In a recent ruling, the Federal Court of Australia has directed India’s former high commissioner to Australia to compensate a former domestic worker with thousands of dollars for unpaid wages and unfair working conditions, as reported by ABC News.
Seema Sherghill, who arrived in Australia in April 2015, spent approximately a year working at the residence of then-high commissioner Navdeep Suri Singh in Canberra. The Federal Court revealed that Ms Sherghill was engaged in rigorous work, operating seven days a week and clocking in 17.5 hours per day.
Her responsibilities included house cleaning, meal preparation, garden maintenance, and walking Mr Suri’s dog. Shockingly, she was permitted to leave the premises solely to walk the dog.
Initially, Ms Sherghill received a meagre payment of approximately $7.80 per day. Following her complaint, Mr Suri raised her daily wage to $9. Despite her dedicated service, she was compensated a mere $3,400 for her 13 months of labour.
Ms Sherghill had previously worked for Mr Suri during his tenure as India’s Ambassador to Egypt. However, this experience differed significantly, as she was solely accountable for maintaining an eight-bedroom house.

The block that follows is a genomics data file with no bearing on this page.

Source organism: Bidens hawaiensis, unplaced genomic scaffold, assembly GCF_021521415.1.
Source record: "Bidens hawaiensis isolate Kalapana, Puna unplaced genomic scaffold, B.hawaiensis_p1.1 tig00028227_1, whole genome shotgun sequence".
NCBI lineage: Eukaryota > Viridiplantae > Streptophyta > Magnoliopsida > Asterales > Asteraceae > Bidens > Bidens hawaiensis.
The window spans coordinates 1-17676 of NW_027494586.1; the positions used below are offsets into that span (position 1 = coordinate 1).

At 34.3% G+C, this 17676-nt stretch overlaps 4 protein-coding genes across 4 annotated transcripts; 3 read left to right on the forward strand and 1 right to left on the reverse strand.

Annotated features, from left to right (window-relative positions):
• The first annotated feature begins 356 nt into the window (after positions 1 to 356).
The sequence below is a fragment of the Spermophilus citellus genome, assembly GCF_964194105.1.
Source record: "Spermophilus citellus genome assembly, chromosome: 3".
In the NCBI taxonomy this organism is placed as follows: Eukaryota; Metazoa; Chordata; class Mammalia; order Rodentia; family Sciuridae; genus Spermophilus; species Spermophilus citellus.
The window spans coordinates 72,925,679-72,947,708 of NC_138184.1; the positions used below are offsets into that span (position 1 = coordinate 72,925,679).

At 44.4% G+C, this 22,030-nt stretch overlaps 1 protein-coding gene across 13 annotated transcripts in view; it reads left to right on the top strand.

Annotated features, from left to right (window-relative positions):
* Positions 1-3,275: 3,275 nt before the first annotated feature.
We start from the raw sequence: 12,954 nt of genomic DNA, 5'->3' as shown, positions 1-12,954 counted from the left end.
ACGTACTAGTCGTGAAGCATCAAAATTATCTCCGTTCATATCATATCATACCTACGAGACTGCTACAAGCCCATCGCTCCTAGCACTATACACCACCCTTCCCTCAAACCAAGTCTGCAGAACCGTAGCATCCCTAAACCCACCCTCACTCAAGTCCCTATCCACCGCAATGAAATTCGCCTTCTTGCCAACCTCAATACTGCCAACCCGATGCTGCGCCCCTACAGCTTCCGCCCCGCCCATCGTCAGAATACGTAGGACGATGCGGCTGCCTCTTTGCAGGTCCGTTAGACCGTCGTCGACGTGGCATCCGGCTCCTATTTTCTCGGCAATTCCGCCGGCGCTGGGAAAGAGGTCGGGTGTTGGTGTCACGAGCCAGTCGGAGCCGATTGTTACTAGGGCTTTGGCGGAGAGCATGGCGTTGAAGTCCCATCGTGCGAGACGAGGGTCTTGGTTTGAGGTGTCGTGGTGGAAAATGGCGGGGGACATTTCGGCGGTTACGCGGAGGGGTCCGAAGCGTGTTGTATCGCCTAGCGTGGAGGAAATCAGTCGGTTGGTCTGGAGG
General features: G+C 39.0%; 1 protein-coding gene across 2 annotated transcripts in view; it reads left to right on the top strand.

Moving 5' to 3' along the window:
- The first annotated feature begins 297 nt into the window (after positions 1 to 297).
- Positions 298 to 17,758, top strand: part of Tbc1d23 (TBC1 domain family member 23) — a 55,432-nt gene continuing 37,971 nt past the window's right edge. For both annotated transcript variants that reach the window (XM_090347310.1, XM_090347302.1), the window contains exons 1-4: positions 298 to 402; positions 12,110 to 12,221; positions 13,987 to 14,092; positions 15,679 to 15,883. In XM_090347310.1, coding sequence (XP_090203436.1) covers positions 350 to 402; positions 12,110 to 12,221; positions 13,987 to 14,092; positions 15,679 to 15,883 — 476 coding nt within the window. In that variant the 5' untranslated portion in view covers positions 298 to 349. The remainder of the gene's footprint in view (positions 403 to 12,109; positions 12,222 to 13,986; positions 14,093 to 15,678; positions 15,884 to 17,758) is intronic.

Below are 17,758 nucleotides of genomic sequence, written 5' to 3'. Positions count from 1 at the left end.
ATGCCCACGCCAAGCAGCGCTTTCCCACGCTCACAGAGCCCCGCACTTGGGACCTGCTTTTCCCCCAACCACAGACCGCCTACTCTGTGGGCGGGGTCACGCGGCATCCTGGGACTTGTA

“I was responsible for doing everything,” Ms Sherghill stated.
Ms Shergill remarked that, when Mr Suri and his wife were absent, her tasks expanded to making large batches of samosas and cleaning the silverware, aside from her regular chores. They would regularly call and monitor my work progress.
According to Ms Sherghill, Mr Suri’s wife was also “very demanding”.
“She often nagged me to work harder, and said to me things such as, I was earning too much money,” she revealed.
Ms Sherghill decided to leave the residence in May 2016, abandoning all her possessions. After her departure, she found herself homeless until she sought help from the Fair Work Ombudsman, who connected her with the Salvation Army.
In a turn of events, Ms Sherghill was granted Australian citizenship in 2021.
Mr. Suri was notably absent from the hearing, but Justice Elizabeth Raper proceeded with the case in his absence.
Justice Raper determined that Mr. Suri had violated four distinct sections of the Fair Work Act.
“[Ms Sherghill’s] employment conditions bore no resemblance to what one would expect under Australian law,” remarked Justice Raper.
“Her passport was taken from her, she worked seven days a week, was never permitted to take leave and was only allowed outside the house for brief periods a day when looking after Mr Suri’s dog.”
Furthermore, Justice Raper ruled that Mr. Suri could not claim foreign state immunity, as Ms. Sherghill did not work directly for the High Commission, nor diplomatic immunity, given that hiring a domestic worker was not an official function of his position.
Justice Raper has mandated that Mr. Suri must compensate Ms. Sherghill with an amount exceeding $136,000, along with accrued interest, and this payment must be made within the next 60 days.